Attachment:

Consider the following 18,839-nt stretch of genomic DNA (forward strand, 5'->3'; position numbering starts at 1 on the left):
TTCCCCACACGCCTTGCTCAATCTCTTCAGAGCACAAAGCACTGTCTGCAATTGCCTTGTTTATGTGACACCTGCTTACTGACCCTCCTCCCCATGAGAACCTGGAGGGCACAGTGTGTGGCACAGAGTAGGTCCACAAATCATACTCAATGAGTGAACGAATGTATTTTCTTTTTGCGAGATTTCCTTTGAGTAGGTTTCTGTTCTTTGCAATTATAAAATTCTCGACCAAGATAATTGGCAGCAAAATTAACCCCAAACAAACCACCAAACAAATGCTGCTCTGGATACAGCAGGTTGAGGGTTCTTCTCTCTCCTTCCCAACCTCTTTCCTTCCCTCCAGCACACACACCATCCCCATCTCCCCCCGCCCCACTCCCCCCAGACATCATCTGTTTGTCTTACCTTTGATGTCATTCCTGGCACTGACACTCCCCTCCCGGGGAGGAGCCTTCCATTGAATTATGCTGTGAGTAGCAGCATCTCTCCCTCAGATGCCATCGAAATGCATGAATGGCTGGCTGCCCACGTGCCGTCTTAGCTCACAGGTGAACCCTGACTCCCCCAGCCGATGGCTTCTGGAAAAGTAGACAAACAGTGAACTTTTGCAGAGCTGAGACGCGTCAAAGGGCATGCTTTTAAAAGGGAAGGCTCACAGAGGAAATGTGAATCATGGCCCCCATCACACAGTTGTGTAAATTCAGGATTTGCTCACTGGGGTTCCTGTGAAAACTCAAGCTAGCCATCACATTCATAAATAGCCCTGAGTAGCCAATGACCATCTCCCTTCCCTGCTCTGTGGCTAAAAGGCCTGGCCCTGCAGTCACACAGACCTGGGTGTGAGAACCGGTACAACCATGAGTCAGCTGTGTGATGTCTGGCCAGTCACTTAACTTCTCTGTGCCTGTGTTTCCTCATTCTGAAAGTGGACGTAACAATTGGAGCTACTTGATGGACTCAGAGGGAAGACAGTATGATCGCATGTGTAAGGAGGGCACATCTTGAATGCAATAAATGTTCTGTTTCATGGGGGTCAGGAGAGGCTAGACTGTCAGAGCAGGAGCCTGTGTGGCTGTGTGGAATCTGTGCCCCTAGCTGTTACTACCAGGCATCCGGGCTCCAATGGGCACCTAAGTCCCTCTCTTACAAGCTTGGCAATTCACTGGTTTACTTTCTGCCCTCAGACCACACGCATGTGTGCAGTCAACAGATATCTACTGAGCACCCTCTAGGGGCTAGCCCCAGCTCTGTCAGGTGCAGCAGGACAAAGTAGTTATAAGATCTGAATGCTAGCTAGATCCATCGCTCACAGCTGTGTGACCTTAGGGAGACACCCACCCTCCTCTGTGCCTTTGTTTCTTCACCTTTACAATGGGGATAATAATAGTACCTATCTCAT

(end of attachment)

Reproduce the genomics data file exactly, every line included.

Consider the following 18,839-nt stretch of genomic DNA (forward strand, 5'->3'; position numbering starts at 1 on the left):
TTCCCCACACGCCTTGCTCAATCTCTTCAGAGCACAAAGCACTGTCTGCAATTGCCTTGTTTATGTGACACCTGCTTACTGACCCTCCTCCCCATGAGAACCTGGAGGGCACAGTGTGTGGCACAGAGTAGGTCCACAAATCATACTCAATGAGTGAACGAATGTATTTTCTTTTTGCGAGATTTCCTTTGAGTAGGTTTCTGTTCTTTGCAATTATAAAATTCTCGACCAAGATAATTGGCAGCAAAATTAACCCCAAACAAACCACCAAACAAATGCTGCTCTGGATACAGCAGGTTGAGGGTTCTTCTCTCTCCTTCCCAACCTCTTTCCTTCCCTCCAGCACACACACCATCCCCATCTCCCCCCGCCCCACTCCCCCCAGACATCATCTGTTTGTCTTACCTTTGATGTCATTCCTGGCACTGACACTCCCCTCCCGGGGAGGAGCCTTCCATTGAATTATGCTGTGAGTAGCAGCATCTCTCCCTCAGATGCCATCGAAATGCATGAATGGCTGGCTGCCCACGTGCCGTCTTAGCTCACAGGTGAACCCTGACTCCCCCAGCCGATGGCTTCTGGAAAAGTAGACAAACAGTGAACTTTTGCAGAGCTGAGACGCGTCAAAGGGCATGCTTTTAAAAGGGAAGGCTCACAGAGGAAATGTGAATCATGGCCCCCATCACACAGTTGTGTAAATTCAGGATTTGCTCACTGGGGTTCCTGTGAAAACTCAAGCTAGCCATCACATTCATAAATAGCCCTGAGTAGCCAATGACCATCTCCCTTCCCTGCTCTGTGGCTAAAAGGCCTGGCCCTGCAGTCACACAGACCTGGGTGTGAGAACCGGTACAACCATGAGTCAGCTGTGTGATGTCTGGCCAGTCACTTAACTTCTCTGTGCCTGTGTTTCCTCATTCTGAAAGTGGACGTAACAATTGGAGCTACTTGATGGACTCAGAGGGAAGACAGTATGATCGCATGTGTAAGGAGGGCACATCTTGAATGCAATAAATGTTCTGTTTCATGGGGGTCAGGAGAGGCTAGACTGTCAGAGCAGGAGCCTGTGTGGCTGTGTGGAATCTGTGCCCCTAGCTGTTACTACCAGGCATCCGGGCTCCAATGGGCACCTAAGTCCCTCTCTTACAAGCTTGGCAATTCACTGGTTTACTTTCTGCCCTCAGACCACACGCATGTGTGCAGTCAACAGATATCTACTGAGCACCCTCTAGGGGCTAGCCCCAGCTCTGTCAGGTGCAGCAGGACAAAGTAGTTATAAGATCTGAATGCTAGCTAGATCCATCGCTCACAGCTGTGTGACCTTAGGGAGACACCCACCCTCCTCTGTGCCTTTGTTTCTTCACCTTTACAATGGGGATAATAATAGTACCTATCTCAT